• Specific: “We want to sign 12 new customers by the end of the year.” 
  • Measurable: The goal is quantifiable. You can measure your closing rate to estimate how many leads you need to get acquire 12 customers. Also, if your close rate is low, you can start trying to figure out why. 
  • Achievable: “We’re going to highlight our new service and launch an email marketing campaign.” The goal is realistic and there is a concrete plan to reach it. 
  • Relevant: Gaining new customers is pretty much always important. 
  • Time-bound: Your deadline is “the end of the year.”

Whether you’re looking to improve customer lifetime value (CLV), customer acquisition cost, sale cycle duration, or virtually anything else, you can set benchmarks (and track progress) for your key CRM metrics by setting SMART goals.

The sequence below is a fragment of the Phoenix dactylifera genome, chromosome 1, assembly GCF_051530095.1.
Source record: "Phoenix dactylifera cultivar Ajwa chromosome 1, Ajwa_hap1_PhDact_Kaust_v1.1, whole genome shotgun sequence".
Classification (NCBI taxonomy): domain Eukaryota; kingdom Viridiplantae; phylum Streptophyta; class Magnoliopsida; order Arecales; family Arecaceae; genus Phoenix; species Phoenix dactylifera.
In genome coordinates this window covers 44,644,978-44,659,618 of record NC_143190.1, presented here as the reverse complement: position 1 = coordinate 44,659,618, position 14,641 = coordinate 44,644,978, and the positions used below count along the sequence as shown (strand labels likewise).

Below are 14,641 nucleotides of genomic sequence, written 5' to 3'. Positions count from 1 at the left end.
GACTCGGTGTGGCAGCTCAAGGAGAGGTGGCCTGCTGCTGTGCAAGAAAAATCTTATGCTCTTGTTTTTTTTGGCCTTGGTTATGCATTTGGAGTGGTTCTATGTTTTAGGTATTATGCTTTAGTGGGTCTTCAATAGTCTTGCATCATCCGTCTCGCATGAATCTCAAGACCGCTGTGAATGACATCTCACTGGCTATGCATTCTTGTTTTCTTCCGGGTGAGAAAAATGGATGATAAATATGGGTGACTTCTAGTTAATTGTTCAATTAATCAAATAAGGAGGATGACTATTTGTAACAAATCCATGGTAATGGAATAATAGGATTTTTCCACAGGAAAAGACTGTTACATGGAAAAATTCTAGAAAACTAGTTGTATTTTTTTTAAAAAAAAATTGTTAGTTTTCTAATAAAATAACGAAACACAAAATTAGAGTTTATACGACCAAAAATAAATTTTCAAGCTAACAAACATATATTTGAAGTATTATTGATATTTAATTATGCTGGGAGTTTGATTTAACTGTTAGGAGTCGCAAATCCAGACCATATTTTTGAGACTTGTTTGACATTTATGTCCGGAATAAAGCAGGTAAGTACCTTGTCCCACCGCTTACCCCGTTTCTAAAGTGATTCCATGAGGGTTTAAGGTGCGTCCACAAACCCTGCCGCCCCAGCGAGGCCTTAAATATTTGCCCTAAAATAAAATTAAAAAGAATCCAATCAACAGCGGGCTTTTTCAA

However, your CRM metrics will only provide accurate insights if you’re drawing from a clean well of data. And unfortunately, many companies simply aren’t, According to Validity’s State of CRM Data Health in 2022 report, 44 percent of respondents said they lose at least 10 percent in annual revenue due to low-quality CRM data.”

That’s why establishing clear data governance policies is critical to your future success. Data governance refers to a set of principles and processes that formally manages a company’s data through every stage of its lifecycle. The goal of data governance is to guarantee that data is secure, high quality, and relevant to the business’ goals. With a tight data governance plan, companies can be confident that they’re setting and tracking CRM metrics based on accurate information about their company.

That said, here are 12 of the most important CRM metrics your team should be tracking:

1. Customer churn rate